The way some write about some of the extra-canonical or post-canonical or deutero-canonical writings one would expect the differences between the canonical and non-canonical texts to be negligible. That’s not what I find.
What do we mean when we say “canonical” or “non-canoncial”? How did we get the canon? This month’s Tabletalk explains.
UPDATE 6 June 2009. While working on another project today I stumbled across Garnet H. Milne, The Westminster Confession of Faith and the Cessation of Special Revelation: The Majority Viewpoint on Whether Extra-Biblical Prophecy is Still Possible (Milton Keynes, UK: Paternoster/Eugene OR: . . . Continue reading →
A canon is a rule, a measure, an objective standard by which things are measured. A canon is also a limit. Americans have never been particularly fond of limits. We are a busy, restless people always pushing the boundaries. Every school child . . . Continue reading →
We like the idea of direct, special revelation that speaks to our particular circumstances. Most of us don’t relish the idea of struggling in prayer, of dealing with doubt, of making a decision in the midst of uncertainty. God could clear things . . . Continue reading →
This is enough to show that it is quite wrong to contend that there was no concern for marking out or keeping inviolate the contents of the new covenant Scriptures in the second century, or to claim that there was no generally . . . Continue reading →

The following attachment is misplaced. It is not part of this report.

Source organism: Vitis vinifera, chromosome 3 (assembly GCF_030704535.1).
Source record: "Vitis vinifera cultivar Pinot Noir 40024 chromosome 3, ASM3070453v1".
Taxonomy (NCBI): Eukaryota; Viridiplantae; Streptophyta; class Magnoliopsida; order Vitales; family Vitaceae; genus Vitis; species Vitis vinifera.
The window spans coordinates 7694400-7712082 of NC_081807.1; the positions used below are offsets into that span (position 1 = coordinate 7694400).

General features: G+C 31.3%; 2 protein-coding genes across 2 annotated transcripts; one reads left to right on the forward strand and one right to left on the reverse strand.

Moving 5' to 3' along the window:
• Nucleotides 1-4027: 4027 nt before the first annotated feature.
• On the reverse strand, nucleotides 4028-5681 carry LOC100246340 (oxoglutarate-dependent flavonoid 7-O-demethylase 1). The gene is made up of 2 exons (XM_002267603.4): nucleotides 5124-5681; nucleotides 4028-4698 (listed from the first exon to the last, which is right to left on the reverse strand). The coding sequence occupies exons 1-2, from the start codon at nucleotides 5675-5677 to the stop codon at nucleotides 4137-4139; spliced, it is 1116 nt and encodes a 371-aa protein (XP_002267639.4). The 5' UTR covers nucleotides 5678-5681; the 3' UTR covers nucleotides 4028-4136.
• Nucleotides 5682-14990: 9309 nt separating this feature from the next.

What happens is that contemporary evangelical and charismatic folk describe ordinary phenomena in extraordinary, apostolic terms. They identify non-apostolic phenomena as apostolic. That is cheating but it is rhetorically powerful and persuasive. Many evangelicals do not want to live in the post-canonical, in between time. It is a drag. People want a power religion. Judged against the neo-Pentecostal and charismatic claims, Reformed Christianity seems decidedly weak and powerless (see all of 2 Corinthians). Continue reading →
11:6 Furthermore, the reverence of the law is sung, and the grace of the prophets is recognized, and the faith of the gospels is established, and the tradition of the apostles is preserved, and the joy of the church exults. Ad Diognetum . . . Continue reading →
The over-arching theme that unites these two epistles is what I have been calling the “Noah Paradigm.” Our Lord appealed to this way of thinking in his Oliver Discourse (Matt 24:37): “As it was in the days of Noah, so shall it be when the Son of Man comes.” Our Lord was characterizing the inter-adventure age. He was giving us a way to think about our life between his ascension and his return Continue reading →
If I say to you the word “gospel” or “the gospels” you probably think of the canonical gospels, Matthew, Mark, Luke, and John. There are scholars, however, who do not accept the canonical gospels as “the gospels.” Rather, since the 1930s an . . . Continue reading →
The word “canon” means rule. We who confess the Reformed theology, piety, and practice confess that the holy Scriptures are the canon, the final and ruling authority for the Christian faith and life. In Belgic Confession art. 7 we confess, “We believe . . . Continue reading →